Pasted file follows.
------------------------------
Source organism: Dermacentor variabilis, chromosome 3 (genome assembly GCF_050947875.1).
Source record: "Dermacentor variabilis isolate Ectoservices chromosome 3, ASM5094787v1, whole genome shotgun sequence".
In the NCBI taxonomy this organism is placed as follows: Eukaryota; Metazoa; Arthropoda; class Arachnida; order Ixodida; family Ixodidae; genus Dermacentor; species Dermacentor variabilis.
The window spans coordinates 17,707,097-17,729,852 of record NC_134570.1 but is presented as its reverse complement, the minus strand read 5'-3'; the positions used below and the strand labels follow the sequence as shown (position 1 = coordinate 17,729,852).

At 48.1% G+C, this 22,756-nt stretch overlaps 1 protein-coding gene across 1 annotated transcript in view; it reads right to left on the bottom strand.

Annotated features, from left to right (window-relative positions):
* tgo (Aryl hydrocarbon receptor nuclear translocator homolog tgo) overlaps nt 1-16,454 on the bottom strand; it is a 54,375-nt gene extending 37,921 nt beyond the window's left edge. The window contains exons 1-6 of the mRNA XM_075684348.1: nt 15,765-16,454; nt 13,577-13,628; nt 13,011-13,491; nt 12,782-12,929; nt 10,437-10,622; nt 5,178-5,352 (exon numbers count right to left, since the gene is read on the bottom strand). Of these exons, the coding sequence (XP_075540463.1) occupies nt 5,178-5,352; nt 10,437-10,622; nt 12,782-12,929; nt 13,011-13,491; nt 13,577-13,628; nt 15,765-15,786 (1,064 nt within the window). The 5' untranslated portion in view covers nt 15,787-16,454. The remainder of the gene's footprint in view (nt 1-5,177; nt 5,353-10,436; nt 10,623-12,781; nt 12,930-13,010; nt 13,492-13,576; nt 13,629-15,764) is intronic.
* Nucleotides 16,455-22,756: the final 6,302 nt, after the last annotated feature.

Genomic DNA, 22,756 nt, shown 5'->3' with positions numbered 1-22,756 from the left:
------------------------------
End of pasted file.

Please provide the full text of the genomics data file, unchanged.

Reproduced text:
Source organism: Dermacentor variabilis, chromosome 3 (genome assembly GCF_050947875.1).
Source record: "Dermacentor variabilis isolate Ectoservices chromosome 3, ASM5094787v1, whole genome shotgun sequence".
In the NCBI taxonomy this organism is placed as follows: Eukaryota; Metazoa; Arthropoda; class Arachnida; order Ixodida; family Ixodidae; genus Dermacentor; species Dermacentor variabilis.
The window spans coordinates 17,707,097-17,729,852 of record NC_134570.1 but is presented as its reverse complement, the minus strand read 5'-3'; the positions used below and the strand labels follow the sequence as shown (position 1 = coordinate 17,729,852).

At 48.1% G+C, this 22,756-nt stretch overlaps 1 protein-coding gene across 1 annotated transcript in view; it reads right to left on the bottom strand.

Annotated features, from left to right (window-relative positions):
* tgo (Aryl hydrocarbon receptor nuclear translocator homolog tgo) overlaps nt 1-16,454 on the bottom strand; it is a 54,375-nt gene extending 37,921 nt beyond the window's left edge. The window contains exons 1-6 of the mRNA XM_075684348.1: nt 15,765-16,454; nt 13,577-13,628; nt 13,011-13,491; nt 12,782-12,929; nt 10,437-10,622; nt 5,178-5,352 (exon numbers count right to left, since the gene is read on the bottom strand). Of these exons, the coding sequence (XP_075540463.1) occupies nt 5,178-5,352; nt 10,437-10,622; nt 12,782-12,929; nt 13,011-13,491; nt 13,577-13,628; nt 15,765-15,786 (1,064 nt within the window). The 5' untranslated portion in view covers nt 15,787-16,454. The remainder of the gene's footprint in view (nt 1-5,177; nt 5,353-10,436; nt 10,623-12,781; nt 12,930-13,010; nt 13,492-13,576; nt 13,629-15,764) is intronic.
* Nucleotides 16,455-22,756: the final 6,302 nt, after the last annotated feature.

Genomic DNA, 22,756 nt, shown 5'->3' with positions numbered 1-22,756 from the left: